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The impeachment debate has sparked a linguistic war over the word “irregardless”

Doug Collins at the podium open mouthed.
House Judiciary Committee Ranking Member Doug Collins (R-GA) speaks ahead of a vote on two articles of impeachment against U.S. President Donald Trump on Capitol Hill in Washington, U.S., in a still image from video December 18, 2019. House TV via REUTERS. THIS IMAGE HAS BEEN SUPPLIED BY A THIRD PARTY. – RC20YD9ILA3F
By Ephrat Livni
Washington DCPublished Last updated This article is more than 2 years old.

During the debates on impeachment at the House of Representatives yesterday, Rep. Doug Collins of Georgia reignited an enduring fight when he used the word “irregardless.”

“The founders were concerned about a partisan impeachment in which politics of the majority, who have their strength, can do what they want to do irregardless of any facts,” Collins said, addressing his colleagues and fellow Americans.

As controller of Republican time, he got to talk a lot, and was often almost comical. But his vocabulary infuriated some word nerds who say irregardless is an invention employed by ignoramuses.

However, Merriam-Webster’s lexicographers disagree with such criticism. They’ve long deemed it a real word, albeit one to be avoided if you dislike linguistic conflict, and have opined on the matter during previous debates over the same term.

In 2015, during the World Series, an announcer used the word, forcing the dictionary to illuminate its position in a blog post. “As is so often the case when the masses are wroth by lexical matters they took to the dictionary, seeking the gentle and soothing balm that can only be found by the absence of an entry,” the lexicographers wrote. “However, we do provide an entry for irregardless, and so as a result we once again found ourselves the recipients of a variety of angry tweets, letters, and muttered oaths.”

According to the dictionary’s researchers, people have been using irregardless for centuries, in the United States especially, but also in Britain. It’s not a sign of ignorance. The earliest evidence of it in American written English stems from about the same period that the constitutional framers Collins was referencing were orating, in a 1795 newspaper account from the Charleston City Gazette. It stated, “But death, irregardless of tenderest ties, Resolv’d the good Betty, at length, to bereave.”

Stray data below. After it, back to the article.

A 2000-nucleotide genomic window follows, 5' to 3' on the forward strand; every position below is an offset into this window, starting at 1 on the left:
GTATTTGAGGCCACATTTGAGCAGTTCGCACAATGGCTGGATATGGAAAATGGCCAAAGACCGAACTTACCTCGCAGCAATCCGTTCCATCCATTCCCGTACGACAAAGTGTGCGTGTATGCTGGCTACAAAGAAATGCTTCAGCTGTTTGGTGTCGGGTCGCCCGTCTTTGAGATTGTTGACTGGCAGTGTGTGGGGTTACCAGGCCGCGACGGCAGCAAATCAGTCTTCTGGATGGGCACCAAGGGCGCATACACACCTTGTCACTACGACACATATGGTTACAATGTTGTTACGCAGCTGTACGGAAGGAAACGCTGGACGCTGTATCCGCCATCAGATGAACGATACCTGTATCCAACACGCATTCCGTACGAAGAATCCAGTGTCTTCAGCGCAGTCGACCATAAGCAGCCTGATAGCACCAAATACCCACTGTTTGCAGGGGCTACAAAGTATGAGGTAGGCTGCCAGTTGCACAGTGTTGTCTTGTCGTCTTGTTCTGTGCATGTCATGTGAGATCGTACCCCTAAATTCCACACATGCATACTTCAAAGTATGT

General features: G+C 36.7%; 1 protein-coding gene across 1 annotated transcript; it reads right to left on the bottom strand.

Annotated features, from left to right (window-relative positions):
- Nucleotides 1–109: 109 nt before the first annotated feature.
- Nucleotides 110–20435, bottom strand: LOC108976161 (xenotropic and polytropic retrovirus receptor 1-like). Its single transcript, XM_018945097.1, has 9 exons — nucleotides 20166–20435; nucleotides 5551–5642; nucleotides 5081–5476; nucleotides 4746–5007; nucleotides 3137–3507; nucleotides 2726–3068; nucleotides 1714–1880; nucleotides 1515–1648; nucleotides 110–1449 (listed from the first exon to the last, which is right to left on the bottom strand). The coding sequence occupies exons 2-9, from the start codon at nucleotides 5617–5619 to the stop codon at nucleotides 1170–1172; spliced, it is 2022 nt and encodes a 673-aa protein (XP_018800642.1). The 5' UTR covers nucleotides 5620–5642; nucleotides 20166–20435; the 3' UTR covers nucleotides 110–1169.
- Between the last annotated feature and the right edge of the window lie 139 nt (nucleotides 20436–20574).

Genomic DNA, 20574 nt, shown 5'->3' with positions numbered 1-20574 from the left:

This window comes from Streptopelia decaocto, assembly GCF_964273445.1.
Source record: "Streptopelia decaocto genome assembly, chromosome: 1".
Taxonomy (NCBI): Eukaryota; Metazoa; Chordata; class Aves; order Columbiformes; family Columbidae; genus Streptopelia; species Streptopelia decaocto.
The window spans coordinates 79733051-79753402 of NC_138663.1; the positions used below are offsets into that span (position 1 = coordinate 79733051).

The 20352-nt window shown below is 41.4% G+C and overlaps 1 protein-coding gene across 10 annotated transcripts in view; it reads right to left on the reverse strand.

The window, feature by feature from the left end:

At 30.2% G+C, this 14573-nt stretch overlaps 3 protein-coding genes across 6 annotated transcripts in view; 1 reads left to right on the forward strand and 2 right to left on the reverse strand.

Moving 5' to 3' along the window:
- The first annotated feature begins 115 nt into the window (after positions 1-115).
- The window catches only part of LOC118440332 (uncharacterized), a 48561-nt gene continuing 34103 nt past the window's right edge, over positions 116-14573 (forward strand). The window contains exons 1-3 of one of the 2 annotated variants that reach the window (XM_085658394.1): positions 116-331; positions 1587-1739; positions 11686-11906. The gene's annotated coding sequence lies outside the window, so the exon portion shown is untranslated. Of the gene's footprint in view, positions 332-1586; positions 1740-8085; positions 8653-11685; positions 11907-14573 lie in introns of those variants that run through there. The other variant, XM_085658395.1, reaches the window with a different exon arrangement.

Still, irregardless is officially a “nonstandard” use and technically a blend of irrespective and regardless, hence the resistance. It’s a mashup that makes no sense because it really means the opposite of “regardless,” if you’re being a stickler for linguistic math, that is.

Regardless means “despite something” or “without regard for” and adding an “ir” prefix to this negative creates “a double-negative that means literally ‘without without regard,'” as “Grammar Girl” Mignon Fogarty says.

However,  lexicographer Korey Stamper notes that it’s an emphatic use of the standard form that in some contexts is not only acceptable but meaningful. “So if you’re a native speaker of certain dialects that use ‘irregardless,’ you use ‘irregardless’ to shut down further conversation on a topic,” Stamper says. It just doesn’t really translate for the uninitiated, especially not in writing, he says.

Certainly, that seems to be what Collins was hoping to do, shut down all talk of impeachment. It was wishful thinking, of course, and it’s notable that Collins employed the standard “regardless” when tweeting the same sentiment he expressed in oratory.

Fogarty has counseled the befuddled masses who turn to her for grammar and language guidance, including this writer, not to be too stiff, generally. There is no lost rule or word that Fogarty mourns, no lexical evolution she resists, and she “won’t weep” over change. Still, she predicts that irregardless probably won’t ever become a standard usage because it’s been so widely disparaged.

Thus, it should be used with a caveat (one that Collins may have considered and deliberately ignored for effect, as evidenced by the difference between his speech and his tweet). Fogarty concludes, “It’s in all major dictionaries with a definition, and when people use it, you know what they mean, even if you pretend you don’t … ‘Irregardless’ is a word. It just isn’t a word you should use in seriousness if you want educated people to respect you or take you seriously.”

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